Amid coronavirus, cruise ships idle away off SoCal coast

The Norwegian Joy was docked at the Port of Los Angeles on Sunday.
(Mary Forgione / Los Angeles Times)

Massive freighters regularly drift at anchor off the coast of Southern California waiting to unload cargo at the ports of Los Angeles or Long Beach. Tankers and container vessels are a common sight for local residents from San Pedro south to Huntington Beach.

During the past few weeks, however, some huge new silhouettes have joined the bulky freighter outlines visible from shore: full-size cruise ships biding time until they can resume sailing internationally. In the same way airlines have mothballed some of their fleets due to the coronavirus crisis, cruise lines are stashing hundreds of ships at various ports throughout the U.S.

Ten of the big ships are in Southern California waters this week, but the number shifts frequently. Some are docked, others are anchored at sea. Most are visible from shore. None are carrying passengers.


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In early March, Americans were warned by health and federal officials to avoid cruises because of coronavirus outbreaks aboard some ships.

On March 13, Cruise Lines International Assn., the industry’s largest trade organization, announced that its members, who operate about 300 ships, would voluntarily suspend cruise ship operations from and to U.S. ports of call. Most lines have now extended the suspensions until mid-May or later.

A handful of ships that departed before the shutdown are still at sea with passengers aboard, but all are making their way toward land.

Seven of the mothballed ships currently docked or anchored here are Carnival Cruise Lines vessels. Carnival is the world’s largest cruise line, with 100 ships sailing under 10 brands, including Carnival brand, which has four ships docked or anchored in the Long Beach area and Princess brand, with three ships in the Port of Los Angeles area in San Pedro.

The ships take turns anchoring or docking. “We have to move ships out of port to conduct maneuvers and maintenance,” said Vance Gulliksen, public relations manager for Carnival Corp.

Plus, there aren’t enough docks to hold all the ships. Carnival brand, for instance, has 27 ships in its fleet. “We’re anchoring ships at sea as there is a demand for berths and a shortage of available space,” Gulliksen said.


In addition to the ships now in Southern California waters, Carnival brand has ships docked or anchored in three Florida ports, plus Galveston, Texas; New Orleans; Mobile, Ala.; and Charleston, S.C.

The newest ship in Carnival brand’s fleet, Panorama, is docked in Long Beach. The 5,000-passenger ship, which was launched in December, began sailing weekly cruises from Southern California to the Mexican Riviera before Christmas.

The vessel had a coronavirus scare in early March when a sick passenger was tested for the disease and cruisers held overnight on board in Long Beach. But the test came back negative. Panorama’s last cruise ended March 14.

Last week the ship was anchored offshore. On March 31, it moved to Carnival’s Port of Long Beach berth, where it will remain until it switches place with another ship on Wednesday. Crew members are not allowed to go ashore during docking.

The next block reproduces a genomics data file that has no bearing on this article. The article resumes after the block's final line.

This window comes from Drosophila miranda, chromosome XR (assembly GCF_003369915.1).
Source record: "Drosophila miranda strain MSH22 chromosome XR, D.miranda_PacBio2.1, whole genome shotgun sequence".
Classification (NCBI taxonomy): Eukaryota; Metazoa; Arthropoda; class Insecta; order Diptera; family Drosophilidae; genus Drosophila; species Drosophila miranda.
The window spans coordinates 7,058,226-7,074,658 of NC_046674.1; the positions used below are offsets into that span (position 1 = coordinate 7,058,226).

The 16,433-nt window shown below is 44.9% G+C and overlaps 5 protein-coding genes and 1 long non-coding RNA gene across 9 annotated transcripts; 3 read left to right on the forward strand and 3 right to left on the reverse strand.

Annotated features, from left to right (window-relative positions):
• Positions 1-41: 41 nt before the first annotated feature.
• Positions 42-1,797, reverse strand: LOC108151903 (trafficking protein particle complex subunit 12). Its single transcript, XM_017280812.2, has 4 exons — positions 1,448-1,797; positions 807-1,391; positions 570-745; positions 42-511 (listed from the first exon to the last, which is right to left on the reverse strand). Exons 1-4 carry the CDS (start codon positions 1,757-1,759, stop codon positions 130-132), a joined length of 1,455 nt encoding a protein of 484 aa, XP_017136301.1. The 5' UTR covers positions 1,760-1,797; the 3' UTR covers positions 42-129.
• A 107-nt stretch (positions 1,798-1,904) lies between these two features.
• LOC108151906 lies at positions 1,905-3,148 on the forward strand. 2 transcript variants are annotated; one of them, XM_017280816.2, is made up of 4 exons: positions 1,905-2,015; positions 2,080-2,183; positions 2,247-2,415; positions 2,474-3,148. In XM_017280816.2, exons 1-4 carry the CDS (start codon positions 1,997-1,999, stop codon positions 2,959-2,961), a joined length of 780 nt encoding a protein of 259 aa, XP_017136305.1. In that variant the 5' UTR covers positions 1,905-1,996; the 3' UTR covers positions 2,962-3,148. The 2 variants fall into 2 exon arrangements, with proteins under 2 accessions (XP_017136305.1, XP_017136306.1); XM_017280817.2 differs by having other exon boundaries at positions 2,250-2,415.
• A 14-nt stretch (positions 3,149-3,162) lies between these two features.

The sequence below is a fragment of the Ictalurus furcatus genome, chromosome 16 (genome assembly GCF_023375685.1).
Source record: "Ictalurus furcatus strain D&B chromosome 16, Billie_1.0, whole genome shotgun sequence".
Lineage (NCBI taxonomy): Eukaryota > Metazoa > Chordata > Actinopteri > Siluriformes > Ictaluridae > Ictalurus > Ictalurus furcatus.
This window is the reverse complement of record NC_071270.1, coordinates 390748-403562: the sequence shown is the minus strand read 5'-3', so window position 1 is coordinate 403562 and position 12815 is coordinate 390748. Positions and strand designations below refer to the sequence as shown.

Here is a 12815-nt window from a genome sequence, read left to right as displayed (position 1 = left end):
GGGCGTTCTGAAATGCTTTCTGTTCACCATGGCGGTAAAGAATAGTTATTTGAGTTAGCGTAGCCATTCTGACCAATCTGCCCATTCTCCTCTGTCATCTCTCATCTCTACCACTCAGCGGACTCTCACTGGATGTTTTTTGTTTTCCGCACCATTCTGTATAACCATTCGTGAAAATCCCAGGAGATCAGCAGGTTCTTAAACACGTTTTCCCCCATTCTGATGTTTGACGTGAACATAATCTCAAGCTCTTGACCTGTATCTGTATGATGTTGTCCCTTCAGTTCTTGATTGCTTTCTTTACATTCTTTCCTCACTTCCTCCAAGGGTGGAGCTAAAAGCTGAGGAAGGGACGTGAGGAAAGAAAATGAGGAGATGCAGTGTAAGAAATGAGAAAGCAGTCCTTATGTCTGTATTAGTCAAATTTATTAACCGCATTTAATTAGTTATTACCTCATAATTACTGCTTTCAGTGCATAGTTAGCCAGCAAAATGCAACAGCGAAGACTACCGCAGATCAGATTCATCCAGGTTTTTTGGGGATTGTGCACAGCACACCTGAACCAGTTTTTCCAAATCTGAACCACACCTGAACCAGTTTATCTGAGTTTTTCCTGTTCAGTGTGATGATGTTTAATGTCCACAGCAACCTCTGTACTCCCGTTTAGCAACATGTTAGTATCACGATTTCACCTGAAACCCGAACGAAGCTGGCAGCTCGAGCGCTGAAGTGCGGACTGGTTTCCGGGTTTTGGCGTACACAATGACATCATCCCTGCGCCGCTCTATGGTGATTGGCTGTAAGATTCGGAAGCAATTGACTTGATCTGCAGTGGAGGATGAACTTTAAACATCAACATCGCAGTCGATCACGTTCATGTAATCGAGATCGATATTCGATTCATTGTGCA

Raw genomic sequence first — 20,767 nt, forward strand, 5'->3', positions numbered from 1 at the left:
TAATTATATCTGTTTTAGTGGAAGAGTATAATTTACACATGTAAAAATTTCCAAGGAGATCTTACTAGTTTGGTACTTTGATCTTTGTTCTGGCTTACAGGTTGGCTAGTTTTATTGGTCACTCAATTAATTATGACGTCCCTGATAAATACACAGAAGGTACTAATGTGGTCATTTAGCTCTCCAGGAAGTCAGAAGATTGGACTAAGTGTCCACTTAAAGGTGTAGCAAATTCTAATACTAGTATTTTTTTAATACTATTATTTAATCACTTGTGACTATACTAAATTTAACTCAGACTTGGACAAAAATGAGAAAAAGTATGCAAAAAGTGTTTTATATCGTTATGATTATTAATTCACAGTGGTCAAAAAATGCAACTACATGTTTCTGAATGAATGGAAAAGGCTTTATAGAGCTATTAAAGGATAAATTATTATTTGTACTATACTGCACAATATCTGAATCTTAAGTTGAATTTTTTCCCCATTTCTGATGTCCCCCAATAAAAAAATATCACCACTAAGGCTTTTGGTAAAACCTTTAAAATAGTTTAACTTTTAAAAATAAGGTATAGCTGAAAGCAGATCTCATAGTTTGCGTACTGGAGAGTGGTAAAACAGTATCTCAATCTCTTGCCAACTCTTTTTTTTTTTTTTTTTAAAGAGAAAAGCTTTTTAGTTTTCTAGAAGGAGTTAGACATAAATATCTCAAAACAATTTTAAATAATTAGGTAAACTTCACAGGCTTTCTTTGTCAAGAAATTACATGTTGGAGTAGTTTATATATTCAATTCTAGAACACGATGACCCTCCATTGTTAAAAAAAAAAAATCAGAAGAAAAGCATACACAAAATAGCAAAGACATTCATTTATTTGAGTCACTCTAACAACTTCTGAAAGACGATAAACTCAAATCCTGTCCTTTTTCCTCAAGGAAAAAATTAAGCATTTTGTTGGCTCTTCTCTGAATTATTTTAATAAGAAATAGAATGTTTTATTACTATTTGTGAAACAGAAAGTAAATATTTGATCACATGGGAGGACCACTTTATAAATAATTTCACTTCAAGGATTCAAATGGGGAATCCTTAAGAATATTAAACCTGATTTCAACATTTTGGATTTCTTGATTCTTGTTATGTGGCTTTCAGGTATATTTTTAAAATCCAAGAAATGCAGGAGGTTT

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What’s it like on board?

Some things are vastly different, others are much the same, said Lars Juel during an afternoon phone call.


Juel, Panorama’s hotel manager, serves with 1,400 crew members. At some point, Carnival may begin sending crew members home who are not essential for ships’ operations, but nothing has been finalized yet, said Gulliksen.

The big difference now for the crew, of course, is the 5,000 missing passengers. Said Juel, “Everybody would like to have the guests on board. It gives you energy. It keeps you occupied.”

In the absence of passengers, “the crew has been doing a lot of housekeeping, a lot of cleaning, a lot of sanitizing. And we still have to feed a lot of people. In many ways we have normal operations.”

Meals are served on the 10th-floor Lido Deck buffet, with breakfast, morning tea, lunch, afternoon tea, dinner and a midnight meal available. “People are doing social distancing. But we’re also having team meetings and keeping people updated on what’s going on.”

For entertainment, the ship’s Wi-Fi has been juiced up so everyone has free access, movies are being shown, and some crew members are playing guitars and other music for entertainment.


“There’s a good atmosphere on board,” said Juel, a native of Oslo, who has worked for Carnival for 14 years. “Morale is high because we’re all going to make it together,” he said. “We’re all in the same boat, pardon the pun.”

Three other Carnival ships rotate with Panorama at the Long Beach dock: Carnival Miracle, Carnival Inspiration and Carnival Imagination.

The Port of Los Angeles World Cruise Center in San Pedro currently has two Princess ships docked or anchored, Royal and Star Princess. A third ship, Pacific Princess, is on route to Los Angeles from Australia, according to Princess representatives.

Several Princess ships have been affected in some way by coronavirus-related problems, including the illness and death of passengers, cancellation of port stops or cancellation of trips.

Also, the Norwegian Joy was docked in San Pedro on Sunday morning.

Among the other ships being mothballed in Southland waters are three high-end cruise liners that are docked or anchored off San Diego: Regent Seven Seas Splendor, and Celebrity Cruises’ Eclipse and Millenium. Splendor was just christened Feb. 24 and is considered one of the world’s most luxurious ships.